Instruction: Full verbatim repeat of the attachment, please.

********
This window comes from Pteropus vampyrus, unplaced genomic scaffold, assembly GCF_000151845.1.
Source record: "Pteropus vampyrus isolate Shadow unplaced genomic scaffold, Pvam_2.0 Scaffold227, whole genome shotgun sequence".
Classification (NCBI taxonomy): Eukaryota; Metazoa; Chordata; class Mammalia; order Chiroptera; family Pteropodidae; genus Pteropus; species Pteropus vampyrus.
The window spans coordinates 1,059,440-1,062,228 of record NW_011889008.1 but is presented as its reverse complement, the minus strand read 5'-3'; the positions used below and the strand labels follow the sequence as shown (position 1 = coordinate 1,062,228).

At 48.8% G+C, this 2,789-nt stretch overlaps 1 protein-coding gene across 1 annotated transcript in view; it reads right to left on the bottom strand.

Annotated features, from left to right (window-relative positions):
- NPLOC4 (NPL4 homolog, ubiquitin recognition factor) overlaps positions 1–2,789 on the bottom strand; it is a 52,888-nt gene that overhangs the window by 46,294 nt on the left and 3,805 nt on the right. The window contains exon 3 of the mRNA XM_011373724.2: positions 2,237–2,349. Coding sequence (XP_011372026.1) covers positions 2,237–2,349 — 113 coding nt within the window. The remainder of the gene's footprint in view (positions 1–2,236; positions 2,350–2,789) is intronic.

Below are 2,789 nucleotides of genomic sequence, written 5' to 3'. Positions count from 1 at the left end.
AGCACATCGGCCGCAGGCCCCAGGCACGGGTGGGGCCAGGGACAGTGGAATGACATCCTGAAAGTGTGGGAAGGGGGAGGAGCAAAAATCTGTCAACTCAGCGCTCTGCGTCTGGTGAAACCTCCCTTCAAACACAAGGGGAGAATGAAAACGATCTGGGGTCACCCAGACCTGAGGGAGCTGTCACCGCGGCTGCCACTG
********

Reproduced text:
This window comes from Pteropus vampyrus, unplaced genomic scaffold, assembly GCF_000151845.1.
Source record: "Pteropus vampyrus isolate Shadow unplaced genomic scaffold, Pvam_2.0 Scaffold227, whole genome shotgun sequence".
Classification (NCBI taxonomy): Eukaryota; Metazoa; Chordata; class Mammalia; order Chiroptera; family Pteropodidae; genus Pteropus; species Pteropus vampyrus.
The window spans coordinates 1,059,440-1,062,228 of record NW_011889008.1 but is presented as its reverse complement, the minus strand read 5'-3'; the positions used below and the strand labels follow the sequence as shown (position 1 = coordinate 1,062,228).

At 48.8% G+C, this 2,789-nt stretch overlaps 1 protein-coding gene across 1 annotated transcript in view; it reads right to left on the bottom strand.

Annotated features, from left to right (window-relative positions):
- NPLOC4 (NPL4 homolog, ubiquitin recognition factor) overlaps positions 1–2,789 on the bottom strand; it is a 52,888-nt gene that overhangs the window by 46,294 nt on the left and 3,805 nt on the right. The window contains exon 3 of the mRNA XM_011373724.2: positions 2,237–2,349. Coding sequence (XP_011372026.1) covers positions 2,237–2,349 — 113 coding nt within the window. The remainder of the gene's footprint in view (positions 1–2,236; positions 2,350–2,789) is intronic.

Below are 2,789 nucleotides of genomic sequence, written 5' to 3'. Positions count from 1 at the left end.
AGCACATCGGCCGCAGGCCCCAGGCACGGGTGGGGCCAGGGACAGTGGAATGACATCCTGAAAGTGTGGGAAGGGGGAGGAGCAAAAATCTGTCAACTCAGCGCTCTGCGTCTGGTGAAACCTCCCTTCAAACACAAGGGGAGAATGAAAACGATCTGGGGTCACCCAGACCTGAGGGAGCTGTCACCGCGGCTGCCACTG